Avoid “7-point thinking”.
Editor’s note: This article is from the WeChat public account “Entrepreneurship Yeast” (ID: chuangyejiaomu), author: Enzymatic Research Institute.
Zhang Yiming, the 38-year-old founder of Bytedance, announced his resignation as the CEO of Bytedance.
In the employee letter, he stated that the reason for stepping down as the CEO of ByteDance was his unwillingness to continue to pay for it. Focusing on learning knowledge, systematic thinking, researching new things, hands-on trials and experiences are more valuable choices.
Zhang Yiming said: A ten-year period will create more possibilities for the company.
The choice to break through the comfort zone is undoubtedly difficult.
The most precious thing in this world is to do the hard and right things.
However, it is very difficult for a good person to choose to do the right thing. How do ordinary people measure their life choices?
The following are some thoughts to share with you.
Things of real value are often counter-intuitive
We often forget that price ≠ value.
The price of luxury goods is very high, but those who do not agree with the premium brand, and those who do not need this “social symbol”, naturally think that the value of luxury goods is not worthy of this price.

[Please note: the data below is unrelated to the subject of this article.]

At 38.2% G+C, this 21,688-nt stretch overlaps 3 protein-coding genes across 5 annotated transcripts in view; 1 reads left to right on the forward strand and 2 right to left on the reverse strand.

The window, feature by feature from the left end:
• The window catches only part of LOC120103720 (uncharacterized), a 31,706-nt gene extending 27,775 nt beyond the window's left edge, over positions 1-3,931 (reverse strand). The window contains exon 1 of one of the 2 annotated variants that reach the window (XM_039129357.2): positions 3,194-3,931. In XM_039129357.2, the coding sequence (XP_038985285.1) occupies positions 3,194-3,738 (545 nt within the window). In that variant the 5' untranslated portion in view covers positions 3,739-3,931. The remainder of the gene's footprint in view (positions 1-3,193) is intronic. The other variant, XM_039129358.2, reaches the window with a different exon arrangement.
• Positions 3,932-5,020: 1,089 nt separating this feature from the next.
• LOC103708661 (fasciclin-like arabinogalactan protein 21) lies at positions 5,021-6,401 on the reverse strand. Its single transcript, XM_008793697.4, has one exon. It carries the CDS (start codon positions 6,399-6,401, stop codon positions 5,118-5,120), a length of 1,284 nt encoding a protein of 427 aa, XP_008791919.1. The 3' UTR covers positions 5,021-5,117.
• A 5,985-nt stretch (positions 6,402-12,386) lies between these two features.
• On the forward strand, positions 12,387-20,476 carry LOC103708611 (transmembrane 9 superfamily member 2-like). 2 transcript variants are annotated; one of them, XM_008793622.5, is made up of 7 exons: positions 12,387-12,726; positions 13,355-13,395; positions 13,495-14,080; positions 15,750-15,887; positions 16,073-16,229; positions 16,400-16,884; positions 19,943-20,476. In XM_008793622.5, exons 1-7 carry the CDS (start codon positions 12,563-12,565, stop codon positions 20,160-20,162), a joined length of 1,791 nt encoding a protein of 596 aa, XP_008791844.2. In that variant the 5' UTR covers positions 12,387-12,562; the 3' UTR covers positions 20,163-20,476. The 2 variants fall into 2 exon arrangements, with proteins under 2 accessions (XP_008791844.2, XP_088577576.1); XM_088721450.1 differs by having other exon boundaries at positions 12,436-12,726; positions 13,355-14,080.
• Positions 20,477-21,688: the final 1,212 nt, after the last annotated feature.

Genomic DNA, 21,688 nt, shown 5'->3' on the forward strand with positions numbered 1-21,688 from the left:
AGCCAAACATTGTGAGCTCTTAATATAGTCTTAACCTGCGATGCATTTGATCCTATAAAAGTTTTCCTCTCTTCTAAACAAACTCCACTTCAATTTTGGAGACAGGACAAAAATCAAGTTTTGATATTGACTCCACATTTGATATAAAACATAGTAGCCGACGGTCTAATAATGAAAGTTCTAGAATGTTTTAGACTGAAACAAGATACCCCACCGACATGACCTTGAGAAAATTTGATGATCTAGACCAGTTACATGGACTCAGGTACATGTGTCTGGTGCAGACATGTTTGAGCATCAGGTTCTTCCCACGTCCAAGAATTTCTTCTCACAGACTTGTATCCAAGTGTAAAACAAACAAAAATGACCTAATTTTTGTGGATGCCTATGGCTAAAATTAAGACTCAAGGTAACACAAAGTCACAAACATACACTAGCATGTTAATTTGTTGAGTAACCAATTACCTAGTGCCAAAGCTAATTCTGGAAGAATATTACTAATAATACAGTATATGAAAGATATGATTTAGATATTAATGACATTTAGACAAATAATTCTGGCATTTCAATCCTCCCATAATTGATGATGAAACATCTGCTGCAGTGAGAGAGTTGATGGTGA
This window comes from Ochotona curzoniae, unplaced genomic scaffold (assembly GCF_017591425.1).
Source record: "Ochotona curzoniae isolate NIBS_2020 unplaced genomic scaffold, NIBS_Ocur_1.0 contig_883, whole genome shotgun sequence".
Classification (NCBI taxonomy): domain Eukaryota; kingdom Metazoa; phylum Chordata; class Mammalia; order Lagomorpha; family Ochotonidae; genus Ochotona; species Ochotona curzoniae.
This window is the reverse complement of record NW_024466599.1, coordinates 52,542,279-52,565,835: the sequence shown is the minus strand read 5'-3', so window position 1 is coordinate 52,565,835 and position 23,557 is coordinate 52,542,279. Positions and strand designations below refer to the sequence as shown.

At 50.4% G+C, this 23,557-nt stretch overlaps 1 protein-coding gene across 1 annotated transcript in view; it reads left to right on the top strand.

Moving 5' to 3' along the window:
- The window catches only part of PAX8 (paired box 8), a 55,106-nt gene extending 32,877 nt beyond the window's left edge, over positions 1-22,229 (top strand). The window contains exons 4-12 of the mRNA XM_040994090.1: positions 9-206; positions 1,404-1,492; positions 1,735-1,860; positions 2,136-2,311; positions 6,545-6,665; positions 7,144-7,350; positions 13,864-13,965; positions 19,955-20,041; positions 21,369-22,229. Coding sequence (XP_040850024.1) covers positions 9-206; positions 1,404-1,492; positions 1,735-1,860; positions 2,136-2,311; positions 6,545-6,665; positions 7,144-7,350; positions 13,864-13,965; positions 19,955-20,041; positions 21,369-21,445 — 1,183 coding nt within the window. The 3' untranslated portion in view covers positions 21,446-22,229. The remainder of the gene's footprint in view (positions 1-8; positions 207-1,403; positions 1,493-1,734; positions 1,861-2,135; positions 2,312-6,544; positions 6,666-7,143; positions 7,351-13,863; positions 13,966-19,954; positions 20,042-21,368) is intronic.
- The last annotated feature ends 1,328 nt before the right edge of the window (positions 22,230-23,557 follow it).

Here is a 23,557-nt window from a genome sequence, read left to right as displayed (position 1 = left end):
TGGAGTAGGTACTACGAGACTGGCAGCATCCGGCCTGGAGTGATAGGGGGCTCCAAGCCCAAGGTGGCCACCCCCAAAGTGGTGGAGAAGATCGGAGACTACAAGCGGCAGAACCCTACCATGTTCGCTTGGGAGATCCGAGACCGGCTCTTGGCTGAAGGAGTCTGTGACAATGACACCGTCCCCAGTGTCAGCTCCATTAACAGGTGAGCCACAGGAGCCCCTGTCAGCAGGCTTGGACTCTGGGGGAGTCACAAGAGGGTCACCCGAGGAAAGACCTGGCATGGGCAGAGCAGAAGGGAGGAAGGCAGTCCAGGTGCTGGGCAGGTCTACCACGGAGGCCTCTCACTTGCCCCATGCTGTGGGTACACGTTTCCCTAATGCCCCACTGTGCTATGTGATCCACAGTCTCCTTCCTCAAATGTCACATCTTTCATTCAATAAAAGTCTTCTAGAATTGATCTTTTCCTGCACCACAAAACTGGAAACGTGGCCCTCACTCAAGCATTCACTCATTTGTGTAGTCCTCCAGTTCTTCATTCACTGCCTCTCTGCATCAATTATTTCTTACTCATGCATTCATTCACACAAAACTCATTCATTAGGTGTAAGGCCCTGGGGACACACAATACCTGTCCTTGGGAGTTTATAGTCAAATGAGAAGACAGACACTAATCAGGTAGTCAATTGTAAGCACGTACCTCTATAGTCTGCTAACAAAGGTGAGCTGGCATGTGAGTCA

Mianzi is the most common and most expensive luxury. Maintaining face will consume other life capital, such as humility, pragmatism, innovation, and a clear self-awareness.
In turn, our health, time, attention, and emotions are all “initial settings” that do not cost money, but they are the most valuable and scarce resources in our lifetime.
These resources cannot be increased, cannot be regenerated, and cannot be bought.
More often, we even mistakenly think that free is great value.
Unfortunately, there is a saying that free things are often the most expensive.
Because “free” consumes your time and energy, these most valuable life resources.
Value is very diverse. There are as many values as there are as many cognitive methods and needs.
Across one’s own cognitive limitations and looking at the relationship between demand and value from the perspective of others, one can understand many choices that are beyond common sense and even counter-intuitive.
Is there any way that we can get value beyond the price?
It depends on whether the things you spend money on can produce “secondary value”.
The consumables in our lives, such as food, clothes, electronic products, and entertainment consumption, are mostly of only one-time value, and the value will return to zero or depreciate after use.
Things that will generate value many times with use, and even continue to generate value in our lives, have “secondary value”.
Happy memories about family members,
A friendship that can grow together,
Stable and value-added benign assets,
Scarce and exclusive resources,
Excellent books and works of art,
Healthy body and sound mind,
The thoughts of top industry leaders…
As ordinary people, the thing that maximizes the “secondary value” we can have is the ability to transform knowledge into cognition.
The bottom layer of this ability is structured thinking.